Workplace mental health is a growing concern for Canadian employers, and for a good reason. According to the recent Mental Health Index from LifeWorks, almost half of all employees report being more sensitive to stress, and 34 percent are considered high risk for mental-health impacts, meaning depression or anxiety is interfering with their lives.

If your team is struggling with negativity, overwhelm, or burnout, you’re certainly not alone. With the right tools, you can help your employees regain their mental and emotional equilibrium. Enter mindfulness: a holistic set of techniques that can improve well-being in the workplace.

In this blog featuring insights from TEC Canada Speaker mindfulness expert Trish Tutton, we’ll look at how mindfulness can be used as a tool to help your employees manage stress and improve their mental health. We’ll also explore the benefits of mindfulness, discuss best practices for integrating it into the workplace, and share Trish’s actionable tips for getting started.


Most of us spend one-third of our lives at work, so it’s worth making the effort to make it as enjoyable and stress-free as possible. To help, Trish shares how mindfulness supports mental, emotional, and physical well-being, and how Canadian business leaders can integrate it into their workplace strategies for mental health.

Here are 3 areas where a mindfulness practice can be a powerful tool for improving workplace wellness:


The mental and emotional well-being of your team directly affects their day-to-day experiences at work. With mental resilience, a team member can navigate a tough situation in a cool and collected manner, rather than getting frustrated and snapping at a colleague.

You can train the mind to be in the present moment with a mindfulness practice. This stops the brain from racing, lost in endless thoughts, and helps your employees experience a greater sense of calm and enjoyment at work. Plus, did you know that the physiological lifespan of an emotion in the body and brain is 90 seconds, according to Harvard neuroscientist Dr. Jill Bolte Taylor? With a mindfulness practice, your team can learn to free themselves from the emotional loop.


Mindfulness promotes positivity and optimism, which can be especially important during trying times. For example, research on negativity bias – our brain’s default state of focusing on the negative – shows that the brain uses two-thirds of its resources to search for threats and problems. Meditation, a key element of a mindfulness practice, can counter this tendency by increasing alpha waves, which can produce emotions like gratitude and hope.

Not only does this increase happiness and well-being, but Shawn Achor’s book The Happiness Advantage shows that more than 200 studies on 275,000 people demonstrate that happy workers:

  • Perform better as leaders
  • Receive higher performance ratings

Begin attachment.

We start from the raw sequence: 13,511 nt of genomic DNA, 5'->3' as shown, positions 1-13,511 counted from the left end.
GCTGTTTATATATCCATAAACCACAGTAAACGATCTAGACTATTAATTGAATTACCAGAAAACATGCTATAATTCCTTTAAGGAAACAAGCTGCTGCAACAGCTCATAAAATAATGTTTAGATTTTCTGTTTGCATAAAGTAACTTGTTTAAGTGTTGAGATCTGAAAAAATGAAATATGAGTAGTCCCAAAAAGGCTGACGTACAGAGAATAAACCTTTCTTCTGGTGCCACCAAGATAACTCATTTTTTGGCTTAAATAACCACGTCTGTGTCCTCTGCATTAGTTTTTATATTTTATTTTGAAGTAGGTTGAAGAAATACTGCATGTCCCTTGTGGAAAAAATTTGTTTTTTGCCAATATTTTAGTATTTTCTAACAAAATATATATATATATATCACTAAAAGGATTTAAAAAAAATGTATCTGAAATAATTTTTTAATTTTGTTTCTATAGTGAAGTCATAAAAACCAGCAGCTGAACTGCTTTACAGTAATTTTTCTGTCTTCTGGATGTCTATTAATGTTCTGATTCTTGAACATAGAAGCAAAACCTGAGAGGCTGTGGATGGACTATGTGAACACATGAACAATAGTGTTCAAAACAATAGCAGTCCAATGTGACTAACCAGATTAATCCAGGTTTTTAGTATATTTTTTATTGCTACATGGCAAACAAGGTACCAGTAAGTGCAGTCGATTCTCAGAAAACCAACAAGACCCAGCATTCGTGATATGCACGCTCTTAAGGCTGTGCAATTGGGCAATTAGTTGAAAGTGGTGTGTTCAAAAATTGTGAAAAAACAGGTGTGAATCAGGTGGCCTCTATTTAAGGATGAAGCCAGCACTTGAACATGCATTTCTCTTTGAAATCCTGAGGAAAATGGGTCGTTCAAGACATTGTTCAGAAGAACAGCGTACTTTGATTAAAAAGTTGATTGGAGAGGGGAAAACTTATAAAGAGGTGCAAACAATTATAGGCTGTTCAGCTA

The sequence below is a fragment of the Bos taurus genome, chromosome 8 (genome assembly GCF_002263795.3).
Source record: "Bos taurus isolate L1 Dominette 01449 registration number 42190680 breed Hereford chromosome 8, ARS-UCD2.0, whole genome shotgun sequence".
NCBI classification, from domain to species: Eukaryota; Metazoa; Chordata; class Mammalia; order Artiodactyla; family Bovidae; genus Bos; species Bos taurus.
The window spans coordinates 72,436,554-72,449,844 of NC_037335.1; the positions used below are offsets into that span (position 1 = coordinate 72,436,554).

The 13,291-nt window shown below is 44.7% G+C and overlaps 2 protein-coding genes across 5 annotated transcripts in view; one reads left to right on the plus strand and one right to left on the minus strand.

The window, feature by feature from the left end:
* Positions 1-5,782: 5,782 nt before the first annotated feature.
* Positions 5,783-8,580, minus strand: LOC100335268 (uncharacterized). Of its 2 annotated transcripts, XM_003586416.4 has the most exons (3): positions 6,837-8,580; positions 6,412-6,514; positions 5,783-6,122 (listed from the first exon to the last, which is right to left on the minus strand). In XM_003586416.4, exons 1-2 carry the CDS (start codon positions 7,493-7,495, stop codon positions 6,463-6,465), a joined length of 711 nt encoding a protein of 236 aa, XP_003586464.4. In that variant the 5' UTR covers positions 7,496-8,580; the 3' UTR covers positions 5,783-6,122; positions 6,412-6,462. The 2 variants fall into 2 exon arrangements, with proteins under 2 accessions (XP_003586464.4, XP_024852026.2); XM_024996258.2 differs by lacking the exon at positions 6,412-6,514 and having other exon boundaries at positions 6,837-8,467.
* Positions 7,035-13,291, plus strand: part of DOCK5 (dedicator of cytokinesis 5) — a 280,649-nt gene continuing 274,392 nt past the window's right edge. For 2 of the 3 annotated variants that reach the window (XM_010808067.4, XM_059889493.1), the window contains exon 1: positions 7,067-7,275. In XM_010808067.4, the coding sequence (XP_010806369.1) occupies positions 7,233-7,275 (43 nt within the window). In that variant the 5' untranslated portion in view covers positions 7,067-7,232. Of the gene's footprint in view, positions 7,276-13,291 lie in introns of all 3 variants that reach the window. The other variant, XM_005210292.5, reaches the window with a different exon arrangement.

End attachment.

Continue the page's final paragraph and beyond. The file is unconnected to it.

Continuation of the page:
• Are less likely to take sick days, quit, or become burnt out


The mind and body are closely connected, and a mindfulness practice can help your employees calm their nervous systems, reducing stress, illness, and burnout.

Dr. Mladen Golubic, Medical Director at the Center for Integrative Health and Wellness and Professor of Clinical Family and Community Medicine of the University of Cincinnati, explains the mind-body connection this way: “In 2010, researchers discovered a positive feedback loop between high vagal tone*, positive emotions, and good physical health. In other words, the more you increase your vagal tone, the more your physical and mental health will improve.”

*Vagal tone is related to the activity of the vagus nerve, which is the longest nerve in the body. When your body has a higher vagal tone, you can relax more quickly after experiencing stress. [Source]


With the right mindfulness-based workplace wellness programs, your team can have powerful tools to cope with negativity, overwhelm, and burnout. A mindfulness practice that is integrated with your holistic workplace strategies for mental health can help your employees experience a greater sense of calm and allow them to stay present in the moment. Plus, it can increase positivity, resilience, and goal-setting.

Employers have a unique opportunity to make a difference in the lives of their employees by supporting their mental health. If employers don’t feel motivated by the ethical and human case for addressing employee mental health, there are also financial benefits that should not be overlooked.

Trish Tutton helps organizations and individuals learn how to use mindfulness as a tool to reduce stress and anxiety, allowing them to thrive in both their personal and professional lives. Having experienced stress and burnout first-hand, Trish gained a new perspective after a personal loss and realized that stress doesn’t have to control our lives.
Through her experience with mindfulness, Trish has discovered simple but transformative techniques to effectively manage stress and achieve a greater sense of peace and well-being. As a TEC Canada Speaker, she is passionate about sharing her knowledge and helping Canadian business leaders discover the same benefits for themselves.
To learn more about Trish’s mindfulness-based workplace training, click HERE.

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